Phillips v. HanseAnnotate this Case
637 S.E.2d 11 (2006)
PHILLIPS et al. v. HANSE.
Supreme Court of Georgia.
October 16, 2006.
David Alan Sleppy, Edward E. Strain, III, Cathey & Strain, Cornelia, Matthew T. Allen, Santa Ynez, CA, for appellant.
Robert David Ware, Rolesia Butler Dancy, Overtis Hicks Brantley, Atlanta, for appellee.
SEARS, Chief Justice.
We granted certiorari in this case to consider whether the Court of Appeals properly held that the appellee, Sean Hanse, was entitled to summary judgment on the ground of official immunity. Because we conclude that Hanse was involved in a discretionary act in *12 engaging in a high-speed chase and did not act with actual malice in doing so, we conclude that the Court of Appeals did not err in ruling that Hanse was entitled to summary judgment.
1. County law enforcement officers such as Hanse are entitled to official or qualified "immunity for the negligent performance of discretionary acts within the scope of their authority," but "they may be personally liable if they negligently perform a ministerial act or act with actual malice or an intent to injure" when performing a discretionary act.
The facts of the case are set out in the Court of Appeals' opinion, and will only be reiterated here where necessary. In this regard, the record shows that Hanse engaged in a high-speed chase that "ended when the suspect struck a car driven by Terron Phillips, killing him and injuring the three children who were passengers in the car." Moreover, the evidence shows that, during the high-speed chase, Hanse violated several provisions in a Fulton County police manual setting out rules for such chases. Hanse, for example, did not come to a complete stop at stop signs and traffic lights during the chase, and there was some evidence that Hanse bumped the fleeing vehicle in violation of the manual.
The initial question is whether Hanse was engaging in a discretionary act when he became involved in the high-speed chase. Phillips contends that, although Hanse may have had the discretion to initiate and continue the high-speed chase, he had no discretion to violate the prohibitions contained in the county manual, and that his violations of the manual constitute ministerial acts for which Hanse may be liable.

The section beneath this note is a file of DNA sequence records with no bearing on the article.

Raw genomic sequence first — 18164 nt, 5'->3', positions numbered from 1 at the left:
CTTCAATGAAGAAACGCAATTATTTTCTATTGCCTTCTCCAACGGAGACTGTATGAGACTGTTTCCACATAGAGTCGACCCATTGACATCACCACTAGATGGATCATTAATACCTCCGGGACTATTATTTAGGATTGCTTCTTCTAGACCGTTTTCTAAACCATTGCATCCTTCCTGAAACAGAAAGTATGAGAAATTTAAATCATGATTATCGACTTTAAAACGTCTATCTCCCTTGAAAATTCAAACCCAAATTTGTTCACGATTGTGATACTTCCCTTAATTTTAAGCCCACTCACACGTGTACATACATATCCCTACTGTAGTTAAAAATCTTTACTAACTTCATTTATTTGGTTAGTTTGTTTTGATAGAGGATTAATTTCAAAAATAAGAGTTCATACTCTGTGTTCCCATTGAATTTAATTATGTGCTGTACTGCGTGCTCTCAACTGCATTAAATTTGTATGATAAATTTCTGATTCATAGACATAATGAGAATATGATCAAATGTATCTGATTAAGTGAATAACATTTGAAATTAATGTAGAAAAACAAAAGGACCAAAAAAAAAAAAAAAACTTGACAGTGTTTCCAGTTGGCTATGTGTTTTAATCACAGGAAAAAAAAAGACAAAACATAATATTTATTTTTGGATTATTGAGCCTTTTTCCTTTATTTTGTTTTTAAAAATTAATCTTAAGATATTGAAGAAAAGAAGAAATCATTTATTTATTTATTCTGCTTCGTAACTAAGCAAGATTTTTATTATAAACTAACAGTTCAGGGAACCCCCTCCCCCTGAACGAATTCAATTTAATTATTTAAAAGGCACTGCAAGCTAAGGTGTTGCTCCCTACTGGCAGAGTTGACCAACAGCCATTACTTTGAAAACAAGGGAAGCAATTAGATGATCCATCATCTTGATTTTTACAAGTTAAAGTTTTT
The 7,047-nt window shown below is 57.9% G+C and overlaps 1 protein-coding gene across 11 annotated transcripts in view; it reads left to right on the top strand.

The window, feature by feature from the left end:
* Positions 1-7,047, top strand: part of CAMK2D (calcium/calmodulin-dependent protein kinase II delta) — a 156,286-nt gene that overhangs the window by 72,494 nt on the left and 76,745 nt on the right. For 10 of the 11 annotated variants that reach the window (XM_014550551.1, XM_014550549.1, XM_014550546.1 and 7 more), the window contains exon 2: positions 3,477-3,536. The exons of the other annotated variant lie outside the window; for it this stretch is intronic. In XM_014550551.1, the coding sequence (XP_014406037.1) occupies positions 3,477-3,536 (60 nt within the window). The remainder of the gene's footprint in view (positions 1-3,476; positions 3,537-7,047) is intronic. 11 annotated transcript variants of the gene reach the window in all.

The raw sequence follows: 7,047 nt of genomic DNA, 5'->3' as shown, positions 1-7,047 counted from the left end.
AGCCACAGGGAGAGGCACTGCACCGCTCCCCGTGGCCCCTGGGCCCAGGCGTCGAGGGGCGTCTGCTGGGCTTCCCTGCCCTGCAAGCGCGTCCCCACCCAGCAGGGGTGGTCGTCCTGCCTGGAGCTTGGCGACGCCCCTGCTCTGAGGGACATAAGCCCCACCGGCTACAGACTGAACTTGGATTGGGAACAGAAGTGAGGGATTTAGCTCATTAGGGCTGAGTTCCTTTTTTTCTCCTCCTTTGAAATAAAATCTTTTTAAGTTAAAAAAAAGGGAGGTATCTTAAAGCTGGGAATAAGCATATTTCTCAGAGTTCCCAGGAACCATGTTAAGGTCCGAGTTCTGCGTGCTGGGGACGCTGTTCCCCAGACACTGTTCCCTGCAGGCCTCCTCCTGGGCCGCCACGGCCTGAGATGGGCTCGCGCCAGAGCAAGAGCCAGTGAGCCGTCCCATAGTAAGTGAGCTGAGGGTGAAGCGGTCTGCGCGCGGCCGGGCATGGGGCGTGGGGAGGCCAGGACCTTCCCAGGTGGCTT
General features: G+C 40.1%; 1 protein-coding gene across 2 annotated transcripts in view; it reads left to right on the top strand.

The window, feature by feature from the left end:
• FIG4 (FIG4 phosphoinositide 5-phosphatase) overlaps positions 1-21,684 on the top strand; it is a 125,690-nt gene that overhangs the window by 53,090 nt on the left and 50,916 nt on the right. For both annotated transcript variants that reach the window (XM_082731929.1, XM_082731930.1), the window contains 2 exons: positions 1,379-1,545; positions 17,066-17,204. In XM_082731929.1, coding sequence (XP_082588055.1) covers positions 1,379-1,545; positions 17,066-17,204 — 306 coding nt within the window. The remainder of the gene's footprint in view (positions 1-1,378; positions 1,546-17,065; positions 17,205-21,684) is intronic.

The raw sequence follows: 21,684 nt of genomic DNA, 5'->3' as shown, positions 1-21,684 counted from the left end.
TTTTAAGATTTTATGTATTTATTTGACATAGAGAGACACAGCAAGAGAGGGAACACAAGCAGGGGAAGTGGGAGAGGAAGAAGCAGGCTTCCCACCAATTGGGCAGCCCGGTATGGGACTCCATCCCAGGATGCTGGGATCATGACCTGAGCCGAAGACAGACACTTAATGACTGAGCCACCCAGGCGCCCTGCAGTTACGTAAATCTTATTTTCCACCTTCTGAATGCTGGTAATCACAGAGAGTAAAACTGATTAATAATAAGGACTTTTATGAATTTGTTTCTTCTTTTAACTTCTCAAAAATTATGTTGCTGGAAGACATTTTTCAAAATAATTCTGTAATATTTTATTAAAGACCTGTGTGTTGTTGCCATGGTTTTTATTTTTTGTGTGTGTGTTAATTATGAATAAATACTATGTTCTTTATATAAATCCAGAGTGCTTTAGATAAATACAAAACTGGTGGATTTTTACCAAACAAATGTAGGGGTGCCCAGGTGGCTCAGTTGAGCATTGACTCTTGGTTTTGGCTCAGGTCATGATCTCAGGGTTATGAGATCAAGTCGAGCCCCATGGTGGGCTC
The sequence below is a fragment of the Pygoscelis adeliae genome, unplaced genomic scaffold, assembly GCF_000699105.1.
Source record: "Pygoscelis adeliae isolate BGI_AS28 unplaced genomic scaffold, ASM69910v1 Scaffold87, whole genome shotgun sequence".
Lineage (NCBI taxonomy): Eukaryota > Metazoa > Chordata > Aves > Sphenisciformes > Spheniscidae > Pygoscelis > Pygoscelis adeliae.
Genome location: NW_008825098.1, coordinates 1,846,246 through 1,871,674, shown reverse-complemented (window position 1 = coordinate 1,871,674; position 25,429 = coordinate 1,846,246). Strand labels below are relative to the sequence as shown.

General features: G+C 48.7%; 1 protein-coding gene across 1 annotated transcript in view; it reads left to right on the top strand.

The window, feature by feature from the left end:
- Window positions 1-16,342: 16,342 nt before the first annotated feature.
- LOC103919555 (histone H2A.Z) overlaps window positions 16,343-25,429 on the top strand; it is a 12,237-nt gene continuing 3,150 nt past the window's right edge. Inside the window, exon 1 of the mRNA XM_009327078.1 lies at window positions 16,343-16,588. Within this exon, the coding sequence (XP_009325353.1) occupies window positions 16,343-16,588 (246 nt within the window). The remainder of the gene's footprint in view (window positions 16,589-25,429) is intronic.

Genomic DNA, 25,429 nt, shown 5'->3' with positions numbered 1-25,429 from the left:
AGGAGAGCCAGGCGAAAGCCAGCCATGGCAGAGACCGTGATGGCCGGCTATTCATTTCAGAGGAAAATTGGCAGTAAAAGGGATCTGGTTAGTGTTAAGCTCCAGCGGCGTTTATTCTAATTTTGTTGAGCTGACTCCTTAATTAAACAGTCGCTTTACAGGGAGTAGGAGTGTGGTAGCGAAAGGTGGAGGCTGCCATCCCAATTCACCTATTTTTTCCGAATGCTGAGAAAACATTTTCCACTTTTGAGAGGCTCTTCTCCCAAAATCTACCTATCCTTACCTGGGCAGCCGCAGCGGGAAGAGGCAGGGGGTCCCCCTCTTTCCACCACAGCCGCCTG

Our prior cases, however, require that we reject Phillips's contention. In Cameron v. Lang, the officer engaged in a high speed chase that resulted in an injury to a third party when the officer ran a stop sign without using his siren and emergency lights. This action violated a state law, OCGA § 40-6-6(b), (c), that prohibits a law enforcement vehicle from proceeding through a stop sign without using his siren and emergency lights when pursuing a suspect. We held that the officer had discretion to engage in the high-speed chase; that the fact that the officer ran the stop sign without turning on his siren and blue lights did not "change his decision to engage in a high speed pursuit into a ministerial act"; and that the officer was thus engaged in a discretionary act in engaging in the chase. We reached a similar conclusion again in Logue v. Wright, in which we held that an officer's violation of OCGA § 40-6-6 did not turn his decision to respond to an emergency call into a ministerial act.
Accordingly, in the present case, we must conclude that Hanse's decision to engage in the high-speed chase constituted a discretionary act.
2. Having concluded that Hanse's pursuit constituted a discretionary act, we must next address Phillips's contention that there is some evidence in the record that Hanse acted with actual malice and that therefore the Court of Appeals erred in ruling that Hanse was entitled to summary judgment on his immunity defense. More specifically, Phillips contends that there is some evidence that Hanse intentionally bumped the fleeing vehicle and thus violated the Fulton County manual, and that this violation of the manual constitutes evidence of actual malice. For the reasons that follow, we disagree.
In Merrow v. Hawkins, this Court discussed the meaning of the term "actual malice" that appears in Art. I, § II, Par. IX (d) of the Georgia Constitution. Because the *13 Constitution used the term "actual malice," and not merely the term "malice" or "implied malice," we found that the term "actual malice" denoted "`express malice or malice in fact.' Black's Law Dictionary, 6th ed. (1990)." In this regard, Black's Law Dictionary defines "express malice" as "[t]he intent to kill or seriously injure arising from a deliberate, rational mind." In Merrow, we also concluded that actual malice was something more than implied malice, which, we noted, had been defined "to mean conduct exhibiting a `reckless disregard for human life.'" Finally, we stated that "`actual malice' requires a deliberate intention to do wrong."